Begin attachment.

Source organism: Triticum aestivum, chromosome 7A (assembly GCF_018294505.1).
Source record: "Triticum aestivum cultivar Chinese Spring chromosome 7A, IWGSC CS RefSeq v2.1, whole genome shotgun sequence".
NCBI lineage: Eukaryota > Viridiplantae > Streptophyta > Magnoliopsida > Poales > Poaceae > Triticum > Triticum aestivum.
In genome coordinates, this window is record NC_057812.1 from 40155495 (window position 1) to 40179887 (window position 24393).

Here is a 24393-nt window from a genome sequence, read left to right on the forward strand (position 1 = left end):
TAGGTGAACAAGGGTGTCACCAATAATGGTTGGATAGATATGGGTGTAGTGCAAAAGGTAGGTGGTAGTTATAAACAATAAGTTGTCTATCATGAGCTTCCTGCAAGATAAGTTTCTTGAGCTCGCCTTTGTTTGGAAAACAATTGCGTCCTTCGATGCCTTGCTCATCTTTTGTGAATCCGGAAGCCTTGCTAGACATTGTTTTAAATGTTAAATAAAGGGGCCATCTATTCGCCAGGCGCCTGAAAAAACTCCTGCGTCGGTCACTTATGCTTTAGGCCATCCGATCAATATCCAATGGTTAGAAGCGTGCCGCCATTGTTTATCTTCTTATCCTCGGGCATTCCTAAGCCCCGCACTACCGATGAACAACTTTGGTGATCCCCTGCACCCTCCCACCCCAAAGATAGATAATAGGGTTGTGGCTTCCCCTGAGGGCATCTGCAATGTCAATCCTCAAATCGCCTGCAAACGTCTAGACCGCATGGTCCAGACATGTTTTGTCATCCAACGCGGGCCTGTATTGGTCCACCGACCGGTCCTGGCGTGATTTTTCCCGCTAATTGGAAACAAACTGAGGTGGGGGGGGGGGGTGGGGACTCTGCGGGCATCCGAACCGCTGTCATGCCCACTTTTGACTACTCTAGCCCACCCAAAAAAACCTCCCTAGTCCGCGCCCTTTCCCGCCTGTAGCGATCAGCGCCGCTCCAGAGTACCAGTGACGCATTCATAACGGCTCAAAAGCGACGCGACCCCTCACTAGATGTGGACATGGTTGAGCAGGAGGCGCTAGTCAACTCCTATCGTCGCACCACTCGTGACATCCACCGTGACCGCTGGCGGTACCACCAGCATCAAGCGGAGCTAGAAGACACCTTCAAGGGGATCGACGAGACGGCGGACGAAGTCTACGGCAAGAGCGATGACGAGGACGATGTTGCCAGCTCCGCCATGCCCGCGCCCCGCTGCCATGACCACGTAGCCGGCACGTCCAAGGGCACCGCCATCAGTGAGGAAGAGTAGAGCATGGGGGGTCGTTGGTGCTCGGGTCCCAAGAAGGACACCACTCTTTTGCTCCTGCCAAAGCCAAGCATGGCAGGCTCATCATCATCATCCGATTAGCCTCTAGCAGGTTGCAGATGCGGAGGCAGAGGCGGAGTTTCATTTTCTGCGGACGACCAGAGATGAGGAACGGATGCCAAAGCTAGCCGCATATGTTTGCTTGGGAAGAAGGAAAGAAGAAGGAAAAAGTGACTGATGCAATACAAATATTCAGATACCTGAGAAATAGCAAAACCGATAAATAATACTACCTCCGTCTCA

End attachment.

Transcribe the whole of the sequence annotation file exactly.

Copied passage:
Source organism: Triticum aestivum, chromosome 7A (assembly GCF_018294505.1).
Source record: "Triticum aestivum cultivar Chinese Spring chromosome 7A, IWGSC CS RefSeq v2.1, whole genome shotgun sequence".
NCBI lineage: Eukaryota > Viridiplantae > Streptophyta > Magnoliopsida > Poales > Poaceae > Triticum > Triticum aestivum.
In genome coordinates, this window is record NC_057812.1 from 40155495 (window position 1) to 40179887 (window position 24393).

Here is a 24393-nt window from a genome sequence, read left to right on the forward strand (position 1 = left end):
TAGGTGAACAAGGGTGTCACCAATAATGGTTGGATAGATATGGGTGTAGTGCAAAAGGTAGGTGGTAGTTATAAACAATAAGTTGTCTATCATGAGCTTCCTGCAAGATAAGTTTCTTGAGCTCGCCTTTGTTTGGAAAACAATTGCGTCCTTCGATGCCTTGCTCATCTTTTGTGAATCCGGAAGCCTTGCTAGACATTGTTTTAAATGTTAAATAAAGGGGCCATCTATTCGCCAGGCGCCTGAAAAAACTCCTGCGTCGGTCACTTATGCTTTAGGCCATCCGATCAATATCCAATGGTTAGAAGCGTGCCGCCATTGTTTATCTTCTTATCCTCGGGCATTCCTAAGCCCCGCACTACCGATGAACAACTTTGGTGATCCCCTGCACCCTCCCACCCCAAAGATAGATAATAGGGTTGTGGCTTCCCCTGAGGGCATCTGCAATGTCAATCCTCAAATCGCCTGCAAACGTCTAGACCGCATGGTCCAGACATGTTTTGTCATCCAACGCGGGCCTGTATTGGTCCACCGACCGGTCCTGGCGTGATTTTTCCCGCTAATTGGAAACAAACTGAGGTGGGGGGGGGGGGTGGGGACTCTGCGGGCATCCGAACCGCTGTCATGCCCACTTTTGACTACTCTAGCCCACCCAAAAAAACCTCCCTAGTCCGCGCCCTTTCCCGCCTGTAGCGATCAGCGCCGCTCCAGAGTACCAGTGACGCATTCATAACGGCTCAAAAGCGACGCGACCCCTCACTAGATGTGGACATGGTTGAGCAGGAGGCGCTAGTCAACTCCTATCGTCGCACCACTCGTGACATCCACCGTGACCGCTGGCGGTACCACCAGCATCAAGCGGAGCTAGAAGACACCTTCAAGGGGATCGACGAGACGGCGGACGAAGTCTACGGCAAGAGCGATGACGAGGACGATGTTGCCAGCTCCGCCATGCCCGCGCCCCGCTGCCATGACCACGTAGCCGGCACGTCCAAGGGCACCGCCATCAGTGAGGAAGAGTAGAGCATGGGGGGTCGTTGGTGCTCGGGTCCCAAGAAGGACACCACTCTTTTGCTCCTGCCAAAGCCAAGCATGGCAGGCTCATCATCATCATCCGATTAGCCTCTAGCAGGTTGCAGATGCGGAGGCAGAGGCGGAGTTTCATTTTCTGCGGACGACCAGAGATGAGGAACGGATGCCAAAGCTAGCCGCATATGTTTGCTTGGGAAGAAGGAAAGAAGAAGGAAAAAGTGACTGATGCAATACAAATATTCAGATACCTGAGAAATAGCAAAACCGATAAATAATACTACCTCCGTCTCA